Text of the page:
Oh, this is a big question! Not just long, but important also! Lack of evangelism is in one major sense due to pride. We fear rejection—pride. We fear ridicule—pride. And of course we fear being asked something we cannot answer—major pride. We don’t want to look like fools, so the fear that we could be wrong or left standing dumbfounded after we begin to share our faith is almost too much to bear. J.D. Payne’s discussion on this topic in his book Evangelism: A Biblical Response to Today’s Questions is poignant and helpful for personal evangelism.
Payne answers this question in four ways. He begins by stating an important caveat: “There’s no excuse for remaining ignorant in our knowledge of the Scriptures and how to better respond to questions” (110). Admittedly though, no one knows everything! And while being asked a question to which you have no answer seems imprisoning, Payne writes that there is great freedom and liberation in evangelism in these cases: “God does not need you or me to be his bodyguard. He does not need us to be his defnse. He is big enough to take care of himself. So when someone challenges you with a question you can’t answer, don’t freak out” (110).
Ok, so, don’t freak out. Got it. But what are we to do? We have this plan of how we are going to share the gospel and then, BOOM! Someone drops a tough-question bomb on us and we are struck dead. How do we respond? Payne offers four helpful things we need in such a situation—honesty, humility, sincerity, and relationality.
First, Payne writes it is important to be honest. I have noticed children, youths, emerging adults, and adults struggling with this. They want to appear superior to others and would rather make up an answer than say the dreaded phrase, “I don’t know.” I must admit that I struggle with this at times. As a theology student, it is a shot at my ego to admit I do not know something about God or the Bible. However, Payne urges readers to be honest in conversations about Jesus. During evangelism, if you are asked a question you don’t know the answer to, just admit it!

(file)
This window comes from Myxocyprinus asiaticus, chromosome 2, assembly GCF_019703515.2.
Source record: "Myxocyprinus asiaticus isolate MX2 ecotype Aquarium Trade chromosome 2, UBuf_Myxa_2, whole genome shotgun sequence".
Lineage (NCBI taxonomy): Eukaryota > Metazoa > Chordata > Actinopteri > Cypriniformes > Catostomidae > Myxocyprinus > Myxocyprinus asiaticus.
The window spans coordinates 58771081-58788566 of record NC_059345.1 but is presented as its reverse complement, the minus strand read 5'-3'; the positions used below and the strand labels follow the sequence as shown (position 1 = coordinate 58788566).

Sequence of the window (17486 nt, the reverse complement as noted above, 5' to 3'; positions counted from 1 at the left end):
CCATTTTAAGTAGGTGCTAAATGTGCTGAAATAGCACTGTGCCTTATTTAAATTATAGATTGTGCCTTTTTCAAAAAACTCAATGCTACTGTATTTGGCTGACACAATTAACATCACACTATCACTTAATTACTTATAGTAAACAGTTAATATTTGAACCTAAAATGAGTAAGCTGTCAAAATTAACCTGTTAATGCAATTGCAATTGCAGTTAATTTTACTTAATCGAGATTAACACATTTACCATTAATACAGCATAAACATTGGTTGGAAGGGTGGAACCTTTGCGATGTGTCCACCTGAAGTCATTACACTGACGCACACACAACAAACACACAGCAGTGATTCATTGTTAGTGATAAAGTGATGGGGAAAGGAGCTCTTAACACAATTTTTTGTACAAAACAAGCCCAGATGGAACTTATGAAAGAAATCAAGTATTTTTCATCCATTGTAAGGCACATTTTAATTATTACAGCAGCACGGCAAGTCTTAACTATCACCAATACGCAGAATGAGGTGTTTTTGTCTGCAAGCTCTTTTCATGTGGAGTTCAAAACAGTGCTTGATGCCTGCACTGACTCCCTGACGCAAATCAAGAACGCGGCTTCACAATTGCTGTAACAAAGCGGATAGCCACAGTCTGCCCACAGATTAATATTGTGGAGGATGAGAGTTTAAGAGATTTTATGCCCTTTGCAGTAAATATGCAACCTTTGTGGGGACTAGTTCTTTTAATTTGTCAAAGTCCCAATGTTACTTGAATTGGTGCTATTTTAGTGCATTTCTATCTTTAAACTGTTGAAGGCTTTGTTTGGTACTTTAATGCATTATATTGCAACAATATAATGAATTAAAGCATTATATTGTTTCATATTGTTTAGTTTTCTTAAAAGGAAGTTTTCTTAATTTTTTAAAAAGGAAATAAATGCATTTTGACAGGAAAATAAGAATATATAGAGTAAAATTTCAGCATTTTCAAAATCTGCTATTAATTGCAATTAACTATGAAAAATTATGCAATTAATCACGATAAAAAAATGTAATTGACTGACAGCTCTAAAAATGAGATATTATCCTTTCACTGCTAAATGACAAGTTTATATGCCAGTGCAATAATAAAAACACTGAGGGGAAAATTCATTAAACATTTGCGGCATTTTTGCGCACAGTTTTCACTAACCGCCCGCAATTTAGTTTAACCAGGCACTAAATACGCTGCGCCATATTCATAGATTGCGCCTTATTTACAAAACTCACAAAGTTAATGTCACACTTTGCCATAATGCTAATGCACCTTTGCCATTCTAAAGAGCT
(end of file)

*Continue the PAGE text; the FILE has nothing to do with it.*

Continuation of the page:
Secondly, Payne says we should be humble. “When you admit that you don’t know the answer to a question, you reveal a humility that is a witness to the power of the gospel” (111). That is helpful to think about. Admitting you don’t know an answer to a question is a powerful witness to the gospel itself. So, saying “I don’t know,” is not robbing Jesus, but rather pointing to him. Trying to show you know every answer to every question is not a sign of super Christian knowledge, but deep sinful pride.
Thirdly, sincerity is needed. Showing a willingness to seek an answer to a difficult question demonstrates genuine compassion for the person you are evangelizing.
Finally, relationality is important because when you admit you do not know the answer to a question you have the opportunity to set up a future time to discuss the question, which offers more time to share the gospel.
Being asked a difficult question during evangelism is paralyzing, but it can be an opportunity for vibrant gospel witness both in word and deed. As you share the gospel, be prepared to be asked difficult questions and while you may be able to answer some, do not be slow to honestly and humbly say, “I don’t know.”
Mathew Gilbert is a student at Boyce College (B.A. Biblical and Theological Studies, Dec. ’14). He is the author of the forthcoming book Come to the Well: 50 Meditations to Fuel Your Joy in God (CrossBooks). Mathew lives in London, KY. with his wife Erica.